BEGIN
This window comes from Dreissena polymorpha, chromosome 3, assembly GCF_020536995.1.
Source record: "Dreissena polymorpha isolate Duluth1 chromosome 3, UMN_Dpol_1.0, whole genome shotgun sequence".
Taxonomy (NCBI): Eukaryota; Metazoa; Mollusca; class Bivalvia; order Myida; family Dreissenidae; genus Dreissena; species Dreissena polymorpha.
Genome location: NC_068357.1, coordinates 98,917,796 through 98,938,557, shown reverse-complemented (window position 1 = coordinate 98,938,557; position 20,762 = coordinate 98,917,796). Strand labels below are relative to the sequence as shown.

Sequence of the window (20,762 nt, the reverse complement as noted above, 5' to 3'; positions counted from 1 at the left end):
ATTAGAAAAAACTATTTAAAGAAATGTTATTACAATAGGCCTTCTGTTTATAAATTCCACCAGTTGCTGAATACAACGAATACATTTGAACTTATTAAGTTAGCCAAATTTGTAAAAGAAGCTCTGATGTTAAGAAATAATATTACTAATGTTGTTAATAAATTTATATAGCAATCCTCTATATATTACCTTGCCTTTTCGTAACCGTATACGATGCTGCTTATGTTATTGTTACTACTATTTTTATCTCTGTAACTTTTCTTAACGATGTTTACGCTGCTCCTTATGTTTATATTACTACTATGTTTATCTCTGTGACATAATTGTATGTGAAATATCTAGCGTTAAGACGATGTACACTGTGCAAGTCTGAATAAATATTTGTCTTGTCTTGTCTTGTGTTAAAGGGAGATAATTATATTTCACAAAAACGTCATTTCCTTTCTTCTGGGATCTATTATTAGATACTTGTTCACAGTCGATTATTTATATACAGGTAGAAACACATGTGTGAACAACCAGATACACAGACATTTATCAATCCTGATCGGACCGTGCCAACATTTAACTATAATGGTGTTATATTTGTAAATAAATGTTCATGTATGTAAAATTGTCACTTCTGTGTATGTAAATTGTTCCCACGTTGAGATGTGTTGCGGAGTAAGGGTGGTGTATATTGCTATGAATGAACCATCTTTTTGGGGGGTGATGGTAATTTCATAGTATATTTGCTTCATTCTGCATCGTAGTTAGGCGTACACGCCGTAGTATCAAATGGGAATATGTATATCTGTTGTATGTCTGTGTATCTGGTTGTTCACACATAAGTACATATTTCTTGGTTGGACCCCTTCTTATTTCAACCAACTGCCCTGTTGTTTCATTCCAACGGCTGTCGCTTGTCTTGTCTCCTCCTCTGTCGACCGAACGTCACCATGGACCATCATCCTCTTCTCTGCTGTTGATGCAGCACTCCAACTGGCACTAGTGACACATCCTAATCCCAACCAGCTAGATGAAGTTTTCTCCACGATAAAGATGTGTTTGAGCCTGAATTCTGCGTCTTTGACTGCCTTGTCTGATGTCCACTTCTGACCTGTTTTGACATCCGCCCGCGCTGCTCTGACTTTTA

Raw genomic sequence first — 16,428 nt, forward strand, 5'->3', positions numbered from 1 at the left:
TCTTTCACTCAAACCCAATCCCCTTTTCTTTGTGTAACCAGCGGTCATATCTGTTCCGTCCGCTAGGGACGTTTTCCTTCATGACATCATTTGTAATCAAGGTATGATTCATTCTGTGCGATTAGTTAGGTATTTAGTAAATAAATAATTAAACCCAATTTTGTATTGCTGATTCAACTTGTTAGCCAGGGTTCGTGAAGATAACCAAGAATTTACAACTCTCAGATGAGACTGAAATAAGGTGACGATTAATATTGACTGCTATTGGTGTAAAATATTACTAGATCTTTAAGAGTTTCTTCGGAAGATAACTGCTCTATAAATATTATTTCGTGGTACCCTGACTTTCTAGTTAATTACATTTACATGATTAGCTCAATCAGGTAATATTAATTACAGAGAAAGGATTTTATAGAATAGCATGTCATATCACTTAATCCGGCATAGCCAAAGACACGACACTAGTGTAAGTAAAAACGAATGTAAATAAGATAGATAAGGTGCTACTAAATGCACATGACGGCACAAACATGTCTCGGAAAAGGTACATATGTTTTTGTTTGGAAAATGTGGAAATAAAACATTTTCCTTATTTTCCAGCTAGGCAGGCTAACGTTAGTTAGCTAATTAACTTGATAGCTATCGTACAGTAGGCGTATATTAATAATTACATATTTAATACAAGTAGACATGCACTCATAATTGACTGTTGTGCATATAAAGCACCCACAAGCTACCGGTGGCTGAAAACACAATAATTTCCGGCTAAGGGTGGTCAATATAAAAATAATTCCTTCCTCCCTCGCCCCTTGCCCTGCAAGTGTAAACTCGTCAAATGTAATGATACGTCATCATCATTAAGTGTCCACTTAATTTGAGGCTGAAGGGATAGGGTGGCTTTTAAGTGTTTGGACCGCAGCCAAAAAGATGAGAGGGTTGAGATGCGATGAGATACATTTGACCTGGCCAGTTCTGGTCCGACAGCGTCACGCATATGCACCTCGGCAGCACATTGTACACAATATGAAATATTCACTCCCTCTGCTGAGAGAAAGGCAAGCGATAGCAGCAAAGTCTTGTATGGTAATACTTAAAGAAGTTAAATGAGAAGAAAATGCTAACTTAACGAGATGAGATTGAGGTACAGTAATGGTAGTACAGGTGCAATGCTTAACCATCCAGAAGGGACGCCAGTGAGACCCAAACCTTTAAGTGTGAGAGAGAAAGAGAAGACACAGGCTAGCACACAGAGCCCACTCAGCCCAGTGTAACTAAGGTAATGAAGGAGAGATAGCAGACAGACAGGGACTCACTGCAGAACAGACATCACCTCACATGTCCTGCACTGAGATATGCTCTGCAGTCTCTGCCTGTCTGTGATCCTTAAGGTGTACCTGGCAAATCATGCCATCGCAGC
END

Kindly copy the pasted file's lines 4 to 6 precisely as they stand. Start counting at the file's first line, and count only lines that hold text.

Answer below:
Genome location: NC_068357.1, coordinates 98,917,796 through 98,938,557, shown reverse-complemented (window position 1 = coordinate 98,938,557; position 20,762 = coordinate 98,917,796). Strand labels below are relative to the sequence as shown.

Sequence of the window (20,762 nt, the reverse complement as noted above, 5' to 3'; positions counted from 1 at the left end):
ATTAGAAAAAACTATTTAAAGAAATGTTATTACAATAGGCCTTCTGTTTATAAATTCCACCAGTTGCTGAATACAACGAATACATTTGAACTTATTAAGTTAGCCAAATTTGTAAAAGAAGCTCTGATGTTAAGAAATAATATTACTAATGTTGTTAATAAATTTATATAGCAATCCTCTATATATTACCTTGCCTTTTCGTAACCGTATACGATGCTGCTTATGTTATTGTTACTACTATTTTTATCTCTGTAACTTTTCTTAACGATGTTTACGCTGCTCCTTATGTTTATATTACTACTATGTTTATCTCTGTGACATAATTGTATGTGAAATATCTAGCGTTAAGACGATGTACACTGTGCAAGTCTGAATAAATATTTGTCTTGTCTTGTCTTGTGTTAAAGGGAGATAATTATATTTCACAAAAACGTCATTTCCTTTCTTCTGGGATCTATTATTAGATACTTGTTCACAGTCGATTATTTATATACAGGTAGAAACACATGTGTGAACAACCAGATACACAGACATTTATCAATCCTGATCGGACCGTGCCAACATTTAACTATAATGGTGTTATATTTGTAAATAAATGTTCATGTATGTAAAATTGTCACTTCTGTGTATGTAAATTGTTCCCACGTTGAGATGTGTTGCGGAGTAAGGGTGGTGTATATTGCTATGAATGAACCATCTTTTTGGGGGGTGATGGTAATTTCATAGTATATTTGCTTCATTCTGCATCGTAGTTAGGCGTACACGCCGTAGTATCAAATGGGAATATGTATATCTGTTGTATGTCTGTGTATCTGGTTGTTCACACATAAGTACATATTTCTTGGTTGGACCCCTTCTTATTTCAACCAACTGCCCTGTTGTTTCATTCCAACGGCTGTCGCTTGTCTTGTCTCCTCCTCTGTCGACCGAACGTCACCATGGACCATCATCCTCTTCTCTGCTGTTGATGCAGCACTCCAACTGGCACTAGTGACACATCCTAATCCCAACCAGCTAGATGAAGTTTTCTCCACGATAAAGATGTGTTTGAGCCTGAATTCTGCGTCTTTGACTGCCTTGTCTGATGTCCACTTCTGACCTGTTTTGACATCCGCCCGCGCTGCTCTGACTTTTA